bto logo
Enzymes for Enhanced Oil Recovery Research Report U. of Bergen Research Report 2011

Abstract

Primary oil recovery by reservoir pressure depletion and secondary oil recovery by waterflooding usually result in poor displacement efficiency. As a consequence there is always some trapped oil remaining in oil reservoirs. Oil entrapment is a result of complex interactions between viscous, gravity and capillary forces. Improving recovery from hydrocarbon fields typically involves altering the relative importance of the viscous and capillary forces. The potential of many EOR methods depends on their influence on fluid/rock interactions related to wettability and fluid/fluid interactions reflected in interfacial tension (Green and Willhite, 1998). If the method has the potential to change the interactions favorably, it may be considered for further investigation, i.e. core flooding experiment, pilot and reservoir implementation. Enzyme-proteins can be introduced as an enhanced oil recovery method to improve waterflood performance by affecting interactions at the oil-water-rock interfaces. An important part of this thesis was to investigate how selected enzymes may influence wettability and capillary forces in a crude oil-brine-rock system, and thus possibly contribute to enhanced oil recovery. The effect of enzymes on interactions in the oil/brine/solid system was studied. It was found that enzymes can change the adhesion behavior of the crude oil on glass surfaces from adhesion to non-adhesion when they are added to the brine solution. This was confirmed by contact angle measurements, which showed that contact angles became more water-wet (i.e. decreased) after exposure to enzyme solutions. Possible mechanisms giving rise to these observations, including catalysis of ester hydrolysis and enzyme adsorption, were discussed and tested. An experimental study of changes in oil-water interfacial properties by addition of enzymes and proteins, including measurements of interfacial tension and electrophoretic mobility, has been performed. It was found that the effect of enzymes on oil-water properties is minor compared to their effect on oil-water-solid properties. Their contribution to change interfacial tension between oil and water is not significant while they affect the electrophoretic mobility of emulsified oil in enzyme-brine solution to some extent. Attempts were also made to study changes in both oil and water phase composition after equilibration with enzymes. However, since the chemical composition of crude oil is highly complex, a model oil was used in some of the experiments. The model oil was chosen to be a water insoluble ester (ethyl decanoate) solved in mineral oil in an effort to verify the possible role of catalysis of ester hydrolysis.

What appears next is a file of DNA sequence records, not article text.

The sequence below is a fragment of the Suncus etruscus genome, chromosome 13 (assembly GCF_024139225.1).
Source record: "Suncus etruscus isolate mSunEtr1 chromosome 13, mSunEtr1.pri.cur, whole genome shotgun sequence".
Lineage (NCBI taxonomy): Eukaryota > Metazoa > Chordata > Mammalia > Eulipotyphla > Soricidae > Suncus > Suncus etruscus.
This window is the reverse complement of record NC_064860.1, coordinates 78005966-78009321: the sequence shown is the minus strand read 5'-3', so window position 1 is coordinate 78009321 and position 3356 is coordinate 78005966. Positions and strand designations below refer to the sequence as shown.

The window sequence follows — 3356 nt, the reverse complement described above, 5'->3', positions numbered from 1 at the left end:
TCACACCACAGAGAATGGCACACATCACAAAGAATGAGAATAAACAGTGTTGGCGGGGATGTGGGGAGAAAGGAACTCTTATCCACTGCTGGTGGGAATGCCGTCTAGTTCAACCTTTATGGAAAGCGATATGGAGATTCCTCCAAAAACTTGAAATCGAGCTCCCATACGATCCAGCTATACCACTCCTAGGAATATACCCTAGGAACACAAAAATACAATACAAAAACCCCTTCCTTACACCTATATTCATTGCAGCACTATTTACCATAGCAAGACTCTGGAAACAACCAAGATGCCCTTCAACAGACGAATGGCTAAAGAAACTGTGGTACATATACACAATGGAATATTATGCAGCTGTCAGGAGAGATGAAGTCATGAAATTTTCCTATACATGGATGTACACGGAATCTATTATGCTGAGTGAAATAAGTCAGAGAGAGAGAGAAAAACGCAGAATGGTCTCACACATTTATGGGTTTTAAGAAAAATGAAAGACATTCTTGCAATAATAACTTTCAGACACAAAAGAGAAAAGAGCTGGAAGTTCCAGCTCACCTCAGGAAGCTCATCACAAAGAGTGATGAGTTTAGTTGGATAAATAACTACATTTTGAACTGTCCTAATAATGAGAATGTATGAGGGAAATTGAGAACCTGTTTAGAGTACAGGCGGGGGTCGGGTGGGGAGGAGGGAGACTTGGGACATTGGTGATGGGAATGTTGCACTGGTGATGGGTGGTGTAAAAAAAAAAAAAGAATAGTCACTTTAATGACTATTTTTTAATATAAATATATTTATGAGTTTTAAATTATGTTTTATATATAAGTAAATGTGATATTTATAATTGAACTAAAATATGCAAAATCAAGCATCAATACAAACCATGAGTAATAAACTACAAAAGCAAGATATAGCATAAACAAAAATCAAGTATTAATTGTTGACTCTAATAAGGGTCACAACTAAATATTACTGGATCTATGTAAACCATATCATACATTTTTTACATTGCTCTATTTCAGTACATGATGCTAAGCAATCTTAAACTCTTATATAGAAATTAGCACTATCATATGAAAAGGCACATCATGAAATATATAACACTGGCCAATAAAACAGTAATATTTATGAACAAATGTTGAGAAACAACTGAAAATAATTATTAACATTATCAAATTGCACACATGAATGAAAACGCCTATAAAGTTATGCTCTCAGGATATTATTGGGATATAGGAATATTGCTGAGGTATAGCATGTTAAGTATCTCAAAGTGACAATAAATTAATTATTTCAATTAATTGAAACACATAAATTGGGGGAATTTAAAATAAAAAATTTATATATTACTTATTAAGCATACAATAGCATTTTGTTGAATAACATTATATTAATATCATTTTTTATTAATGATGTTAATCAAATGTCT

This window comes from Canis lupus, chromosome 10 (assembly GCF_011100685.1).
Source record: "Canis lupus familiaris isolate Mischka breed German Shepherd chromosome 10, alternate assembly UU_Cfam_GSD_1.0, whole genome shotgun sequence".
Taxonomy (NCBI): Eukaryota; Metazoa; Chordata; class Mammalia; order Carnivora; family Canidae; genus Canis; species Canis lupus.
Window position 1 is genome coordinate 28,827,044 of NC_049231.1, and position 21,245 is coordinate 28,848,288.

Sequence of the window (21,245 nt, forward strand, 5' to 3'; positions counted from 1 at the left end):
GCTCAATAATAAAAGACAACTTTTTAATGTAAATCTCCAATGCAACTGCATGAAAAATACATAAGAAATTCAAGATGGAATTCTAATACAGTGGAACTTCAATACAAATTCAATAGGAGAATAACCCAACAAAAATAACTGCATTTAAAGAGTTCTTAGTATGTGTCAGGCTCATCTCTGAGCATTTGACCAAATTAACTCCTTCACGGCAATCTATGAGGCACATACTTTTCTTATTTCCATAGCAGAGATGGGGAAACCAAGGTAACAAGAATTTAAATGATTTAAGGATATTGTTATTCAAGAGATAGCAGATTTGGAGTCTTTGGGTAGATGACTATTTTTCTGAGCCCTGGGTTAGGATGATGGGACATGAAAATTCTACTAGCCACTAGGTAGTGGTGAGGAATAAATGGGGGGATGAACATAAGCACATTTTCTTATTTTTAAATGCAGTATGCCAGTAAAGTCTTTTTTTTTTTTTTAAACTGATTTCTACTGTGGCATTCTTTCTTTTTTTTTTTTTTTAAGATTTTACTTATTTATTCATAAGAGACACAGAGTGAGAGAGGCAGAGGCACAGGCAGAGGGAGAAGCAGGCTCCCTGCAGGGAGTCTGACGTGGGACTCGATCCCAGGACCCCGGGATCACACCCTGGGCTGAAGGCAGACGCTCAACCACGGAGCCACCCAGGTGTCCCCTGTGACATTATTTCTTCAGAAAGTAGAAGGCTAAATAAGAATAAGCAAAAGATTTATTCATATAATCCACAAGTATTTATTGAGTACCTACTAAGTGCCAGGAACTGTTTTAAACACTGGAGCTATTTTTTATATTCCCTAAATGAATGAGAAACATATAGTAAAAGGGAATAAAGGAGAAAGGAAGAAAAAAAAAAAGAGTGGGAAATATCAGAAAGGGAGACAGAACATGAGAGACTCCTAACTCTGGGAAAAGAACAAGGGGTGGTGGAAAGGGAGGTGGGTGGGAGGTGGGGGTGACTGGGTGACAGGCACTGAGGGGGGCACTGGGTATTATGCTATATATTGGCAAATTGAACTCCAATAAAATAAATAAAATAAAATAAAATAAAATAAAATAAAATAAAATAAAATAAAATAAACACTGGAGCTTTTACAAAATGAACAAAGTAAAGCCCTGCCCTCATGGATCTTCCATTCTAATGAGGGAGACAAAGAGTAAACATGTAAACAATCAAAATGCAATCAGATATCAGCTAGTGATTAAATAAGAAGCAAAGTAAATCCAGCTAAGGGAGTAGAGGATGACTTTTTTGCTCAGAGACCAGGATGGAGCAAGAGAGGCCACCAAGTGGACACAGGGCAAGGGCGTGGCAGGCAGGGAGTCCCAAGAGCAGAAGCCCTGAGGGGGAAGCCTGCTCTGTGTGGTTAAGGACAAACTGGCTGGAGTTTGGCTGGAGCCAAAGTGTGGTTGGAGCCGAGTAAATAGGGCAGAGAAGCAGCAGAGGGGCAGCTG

GreenZymeŽ GreenZymeŽ Mechanism Mechanism Technology & Application Technology & Application Lab Test Lab Test Essays & Papers Essays & Papers Contact Contact GreenZymeŽ GreenZymeŽ Mechanism Mechanism Technology & Application Technology & Application Lab Test Lab Test Essays & Papers Essays & Papers Contact Contact